Auction drafts are awesome and mock auctions can really help you gauge possible strategies with how much you might want to spend on the guys you just have to own. They still aren’t mainstream and most of the mocks you’re going to see will likely be full of 24/7/365 experts. Personally, I took part in this week’s Rotoworld Half-PPR Draft and it was quite an experience. I’ve never felt like the least knowledegable owner in any fantasy draft I’ve ever done, but I wasn’t happy with the guys I drafted at all. All the “sleepers” were gone by pick 80. Basically, 99.99 percent of fantasy owners won't be in a draft like that.
If you’re not familiar with me, I am with Rotoworld for NBA coverage, but I’d say fantasy football is where I spend most of my free time (my girlfriend better not read this). Like many of you guys, you’re not going to go into a draft comprised of 100 percent around-the-clock fantasy football experts, but then again you’re not going to be in an auction with casual fans either. I’ve never seen a true novice join an auction draft. No, that T.J. Whosyourmomma guy is not in your auction. Championship!
Soooo I thought it would be cool/helpful to write up an auction draft I did from Thursday night. It has a few other fantasy writers and a handful of my friends — guys I pretty much talk to about fantasy more than any other topic. In other words, I think it's a good example of how many auction drafts will go.
The format was a 12-team, PPR league with a few yardage bonuses (three points at 100 for rushing/receiving and at 300 passing), -2.5 for interceptions, -0.5 for sacks allowed, and everything else pretty much standard with a $200 budget. Another interesting wrinkle is the third starting RB spot. Personally, I like having a third back spot in leagues because it really rewards those teams with extra depth. It stinks to have to bench a player who should be starting on almost any team, especially a running back.
In case you missed it, J.J. Zachariason had an awesome column about strategy and it’s worth checking out. I agree with everything he said, especially spending money on your starters and not on your bench. Allow me just to go over some things I like to keep in mind for an auction:
The most important thing to know outside of your board/plan is other people’s boards. You down with OPB? Never mind. Anyway, you're not going to know exactly who they like, but it’s nice to know which guys people are crazy about because you can get them to overpay and you can also nominate those guys to get them to use that money sooner. In other words, a smaller remaining budget lowers competition on a given player.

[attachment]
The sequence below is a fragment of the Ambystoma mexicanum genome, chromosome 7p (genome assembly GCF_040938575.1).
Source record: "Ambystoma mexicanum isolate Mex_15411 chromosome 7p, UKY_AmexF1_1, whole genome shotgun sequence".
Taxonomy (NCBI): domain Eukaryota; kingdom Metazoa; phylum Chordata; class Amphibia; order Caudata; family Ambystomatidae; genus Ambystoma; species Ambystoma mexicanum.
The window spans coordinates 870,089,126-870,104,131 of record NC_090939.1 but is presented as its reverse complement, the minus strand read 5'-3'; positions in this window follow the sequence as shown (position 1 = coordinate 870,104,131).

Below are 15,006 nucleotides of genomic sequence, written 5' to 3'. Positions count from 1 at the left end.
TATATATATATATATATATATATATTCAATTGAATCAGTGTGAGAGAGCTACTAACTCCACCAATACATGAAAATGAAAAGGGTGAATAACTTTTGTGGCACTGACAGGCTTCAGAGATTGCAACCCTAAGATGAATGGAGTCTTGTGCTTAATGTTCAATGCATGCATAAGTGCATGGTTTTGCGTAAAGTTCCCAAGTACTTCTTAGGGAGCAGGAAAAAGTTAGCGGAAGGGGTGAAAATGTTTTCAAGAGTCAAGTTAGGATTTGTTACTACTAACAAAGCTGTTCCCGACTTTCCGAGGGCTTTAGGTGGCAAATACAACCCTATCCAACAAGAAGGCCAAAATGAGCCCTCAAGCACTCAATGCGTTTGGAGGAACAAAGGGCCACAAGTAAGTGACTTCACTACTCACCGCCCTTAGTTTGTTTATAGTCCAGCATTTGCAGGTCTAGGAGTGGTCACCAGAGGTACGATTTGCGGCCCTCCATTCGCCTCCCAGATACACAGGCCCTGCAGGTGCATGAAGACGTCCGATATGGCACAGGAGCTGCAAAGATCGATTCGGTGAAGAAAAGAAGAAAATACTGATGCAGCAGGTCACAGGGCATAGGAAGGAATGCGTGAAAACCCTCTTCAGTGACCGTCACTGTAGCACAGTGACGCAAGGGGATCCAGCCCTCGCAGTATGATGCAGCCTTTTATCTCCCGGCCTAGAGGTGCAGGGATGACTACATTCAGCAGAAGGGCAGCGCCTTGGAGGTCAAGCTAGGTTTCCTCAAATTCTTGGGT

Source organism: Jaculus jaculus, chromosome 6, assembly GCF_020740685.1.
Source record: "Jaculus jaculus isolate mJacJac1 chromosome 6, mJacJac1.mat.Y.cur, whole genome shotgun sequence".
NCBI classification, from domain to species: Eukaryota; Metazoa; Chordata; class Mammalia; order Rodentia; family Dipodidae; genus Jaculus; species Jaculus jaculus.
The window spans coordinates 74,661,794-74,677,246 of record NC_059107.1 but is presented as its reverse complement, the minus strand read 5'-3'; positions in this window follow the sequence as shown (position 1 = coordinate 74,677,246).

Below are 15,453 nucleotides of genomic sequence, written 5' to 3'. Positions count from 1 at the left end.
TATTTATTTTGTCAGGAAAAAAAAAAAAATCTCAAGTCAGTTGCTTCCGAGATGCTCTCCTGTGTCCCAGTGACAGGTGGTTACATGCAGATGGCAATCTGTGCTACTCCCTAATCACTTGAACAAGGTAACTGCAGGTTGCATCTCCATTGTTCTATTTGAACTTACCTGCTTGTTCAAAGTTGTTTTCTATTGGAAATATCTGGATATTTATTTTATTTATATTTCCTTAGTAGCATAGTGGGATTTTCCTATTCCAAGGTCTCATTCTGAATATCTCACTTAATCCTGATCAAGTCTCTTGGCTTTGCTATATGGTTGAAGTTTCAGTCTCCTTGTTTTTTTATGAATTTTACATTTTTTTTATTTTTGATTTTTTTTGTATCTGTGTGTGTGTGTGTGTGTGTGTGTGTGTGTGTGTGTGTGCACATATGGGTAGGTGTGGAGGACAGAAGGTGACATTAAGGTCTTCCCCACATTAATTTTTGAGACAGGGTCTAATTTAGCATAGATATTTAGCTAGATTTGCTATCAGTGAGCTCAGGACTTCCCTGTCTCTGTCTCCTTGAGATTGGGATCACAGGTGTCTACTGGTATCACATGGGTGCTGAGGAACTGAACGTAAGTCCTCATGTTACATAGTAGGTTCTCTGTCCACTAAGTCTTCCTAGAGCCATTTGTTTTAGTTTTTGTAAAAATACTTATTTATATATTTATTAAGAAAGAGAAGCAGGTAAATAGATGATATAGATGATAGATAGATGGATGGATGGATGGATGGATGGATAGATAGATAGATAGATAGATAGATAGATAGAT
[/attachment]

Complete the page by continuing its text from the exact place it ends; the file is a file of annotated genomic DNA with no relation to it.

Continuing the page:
The most obvious example is owners who are fans of a certain team. As it turned out, this draft had a perfect example. My friend Kyle is a big Cardinals fan and I knew he was going to overpay in a big way for Andre Ellington. I nominated ‘Dre and poor Kyle had to spend a whopping $38 on him. Crazy talk. Plus, I also timed it so he already had committed a nice chunk of his money and he wouldn’t be able to spend too much on a guy I really liked later in Michael Floyd.
It’s also really important to keep tabs on other owners’ remaining budget and what their rosters look like. If someone is still with 100 percent of their budget and there are already 12 backs gone, they’re likely going to be spending serious money on the best backs available. If you haven’t painted yourself into a corner with cash, you can push the price up a bit on guys. Of course, don’t go driving the price up on guys you don’t want. The last thing you want is to spend 25 bucks on Johnny Manziel, unless you play in a league with bonuses for being a bro. Hopefully, there are other savvy owners who also know the deal.
Furthermore, I always nominate on what I already have. If I have two backs, I’ll put a back out there, and it would preferably be one which I think will get the biggest price tag and one I won't be able to afford. If you’re going to spend big bucks early — you definitely should — you will kind of have to hang tight for the middle 50 percent of your draft. You are going to have to make some hay on $1 and $2 guys.
I also like to have a list of which guys I have to own. A list of 5-8 guys I really, really need to get and about 10 guys I would love to have usually does the trick. Although, I have to remind you that you don’t want to get caught up in drafting those guys. Don’t forget you like them for a reason and chances are there are at least a couple owners with a similar idea. If some guy tears it up on Week 3 of the preseason and it’s been nothing but good news since January, he’s going to be very popular. You should always be thinking ahead and wondering if that money can be used better elsewhere.
This one is big: Don’t be afraid to draft boring guys. Yes, nobody is going into their draft saying “bro, if I don’t get Fred Jackson or Marques Colston, I’m going to quit this league, dude.” It’s all about supply and demand. Those old, predictable guys won’t have half the league gunning for them. More often than not those guys are integral in your team's success.